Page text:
Varney: What’s wrong with a police department -- an instrument of government -- taking a picture of a license plate, shooting it up to a satellite, a database, and back comes the information on whether this is a good guy or a bad guy? I don’t see what’s wrong with that.
Napolitano: Because the Fourth Amendment to the Constitution puts a bar on the ability of police to commence an investigation, and they have to jump over that bar, and that bar is called “articulable suspicion.” So, if they think there is something wrong -- that the person driving the car is a bad guy, they can check it out. But, they cannot willy-nilly check out anything they want. The reason for that clause in the Fourth Amendment is to ensure that the police will only go after people when there’s a reasonable suspicion that they’re doing something wrong. They cannot commence an investigation of anybody they want. Otherwise, that brings us to East Germany.
Watch the full interview here:
The Napolitano interview and other reporting on the matter this week arose from a US government solicitation for companies to submit proposals to provide a national database of license plates to be used in conjunction with automated license plate readers.
Ellen Nakashima and Josh Hicks report in the Washington Post that DHS cancelled on Wednesday that particular solicitation. Revealingly, the US government representative quoted in the Washington Post account says the solicitation was cancelled just because it had not been posted via the proper procedure:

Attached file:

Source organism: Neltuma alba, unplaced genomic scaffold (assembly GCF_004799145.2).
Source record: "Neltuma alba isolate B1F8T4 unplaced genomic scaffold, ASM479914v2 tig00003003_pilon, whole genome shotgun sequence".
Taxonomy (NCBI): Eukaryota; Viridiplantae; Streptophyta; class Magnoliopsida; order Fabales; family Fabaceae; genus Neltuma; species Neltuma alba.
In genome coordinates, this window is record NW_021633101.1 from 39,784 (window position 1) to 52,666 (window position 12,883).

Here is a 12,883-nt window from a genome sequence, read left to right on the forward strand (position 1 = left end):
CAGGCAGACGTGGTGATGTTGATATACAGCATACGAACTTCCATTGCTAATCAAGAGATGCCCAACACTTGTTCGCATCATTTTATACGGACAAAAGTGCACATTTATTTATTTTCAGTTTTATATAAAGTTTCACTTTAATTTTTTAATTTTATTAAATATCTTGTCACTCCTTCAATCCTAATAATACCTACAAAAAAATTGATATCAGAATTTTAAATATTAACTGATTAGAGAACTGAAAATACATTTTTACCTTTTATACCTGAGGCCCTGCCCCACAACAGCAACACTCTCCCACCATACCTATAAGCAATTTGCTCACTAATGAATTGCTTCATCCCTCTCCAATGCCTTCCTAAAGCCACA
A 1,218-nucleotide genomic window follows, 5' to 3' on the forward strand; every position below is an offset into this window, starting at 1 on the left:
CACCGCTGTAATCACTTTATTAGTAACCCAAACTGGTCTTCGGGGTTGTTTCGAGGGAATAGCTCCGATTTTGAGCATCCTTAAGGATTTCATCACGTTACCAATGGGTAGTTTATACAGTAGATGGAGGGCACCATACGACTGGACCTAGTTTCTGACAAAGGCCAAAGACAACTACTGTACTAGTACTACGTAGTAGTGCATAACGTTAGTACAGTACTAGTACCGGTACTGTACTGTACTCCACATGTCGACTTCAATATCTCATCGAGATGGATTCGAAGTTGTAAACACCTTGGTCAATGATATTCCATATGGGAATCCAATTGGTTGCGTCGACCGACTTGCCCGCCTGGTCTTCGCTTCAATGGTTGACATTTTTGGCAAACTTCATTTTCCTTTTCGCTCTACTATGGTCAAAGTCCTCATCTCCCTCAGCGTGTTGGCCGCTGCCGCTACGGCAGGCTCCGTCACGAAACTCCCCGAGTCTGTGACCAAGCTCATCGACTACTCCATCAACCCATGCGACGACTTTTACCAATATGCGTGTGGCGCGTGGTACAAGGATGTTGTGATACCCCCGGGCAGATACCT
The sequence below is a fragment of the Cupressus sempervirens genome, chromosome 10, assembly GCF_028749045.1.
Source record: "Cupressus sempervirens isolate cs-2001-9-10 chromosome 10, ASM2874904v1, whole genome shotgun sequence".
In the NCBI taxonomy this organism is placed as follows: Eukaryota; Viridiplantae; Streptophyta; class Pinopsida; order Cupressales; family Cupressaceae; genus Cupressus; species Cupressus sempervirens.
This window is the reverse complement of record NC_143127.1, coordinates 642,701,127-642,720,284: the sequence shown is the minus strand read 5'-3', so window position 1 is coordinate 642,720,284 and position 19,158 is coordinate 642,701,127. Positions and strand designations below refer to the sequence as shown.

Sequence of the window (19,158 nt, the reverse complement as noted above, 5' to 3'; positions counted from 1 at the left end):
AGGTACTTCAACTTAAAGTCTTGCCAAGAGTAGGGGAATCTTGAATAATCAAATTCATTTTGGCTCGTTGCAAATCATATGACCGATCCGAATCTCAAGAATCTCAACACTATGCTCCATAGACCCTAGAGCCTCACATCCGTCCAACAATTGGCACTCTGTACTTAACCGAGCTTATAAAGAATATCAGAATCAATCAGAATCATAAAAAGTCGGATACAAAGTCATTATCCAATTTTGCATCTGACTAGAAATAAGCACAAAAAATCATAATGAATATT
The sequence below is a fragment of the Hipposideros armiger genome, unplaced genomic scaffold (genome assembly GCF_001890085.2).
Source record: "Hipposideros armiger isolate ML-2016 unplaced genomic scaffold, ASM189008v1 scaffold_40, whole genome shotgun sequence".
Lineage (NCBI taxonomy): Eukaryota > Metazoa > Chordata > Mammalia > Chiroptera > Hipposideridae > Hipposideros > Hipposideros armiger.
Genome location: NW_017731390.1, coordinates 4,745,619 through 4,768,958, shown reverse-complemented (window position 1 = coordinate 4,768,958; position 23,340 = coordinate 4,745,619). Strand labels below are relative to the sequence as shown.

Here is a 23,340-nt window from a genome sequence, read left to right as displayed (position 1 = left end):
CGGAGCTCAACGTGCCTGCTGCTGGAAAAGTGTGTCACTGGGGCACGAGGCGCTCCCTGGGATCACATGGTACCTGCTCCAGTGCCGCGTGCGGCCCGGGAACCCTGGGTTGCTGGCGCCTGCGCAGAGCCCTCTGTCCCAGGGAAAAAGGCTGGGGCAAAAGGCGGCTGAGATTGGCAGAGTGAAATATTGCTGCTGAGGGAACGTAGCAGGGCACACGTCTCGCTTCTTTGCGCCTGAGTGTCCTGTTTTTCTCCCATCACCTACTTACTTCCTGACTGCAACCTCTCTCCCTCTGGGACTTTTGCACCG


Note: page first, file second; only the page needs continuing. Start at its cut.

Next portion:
The solicitation, which was posted without the awareness of [US Immigration and Customs Enforcement] leadership, has been cancelled,” ICE spokeswoman Gillian Christensen said in a statement. “While we continue to support a range of technologies to help meet our law enforcement mission, this solicitation will be reviewed to ensure the path forward appropriately meets our operational needs.”The Privacy SOS blog of the American Civil Liberties Union of Massachusetts offers the interesting speculation that the purpose of the solicitation was to cement in place a particular company -- Vigilant Solutions -- as the foremost recipient of the US government’s license plate database-related business.
One thing is for sure: the withdrawal of the solicitation in no way indicates that the US government is stepping back even an inch from its mass spying. Indeed, the US government continues moving forward in its effort to automatically monitor and catalogue our movements, whether by following the whereabouts of our cars, our phones, and, even, our faces.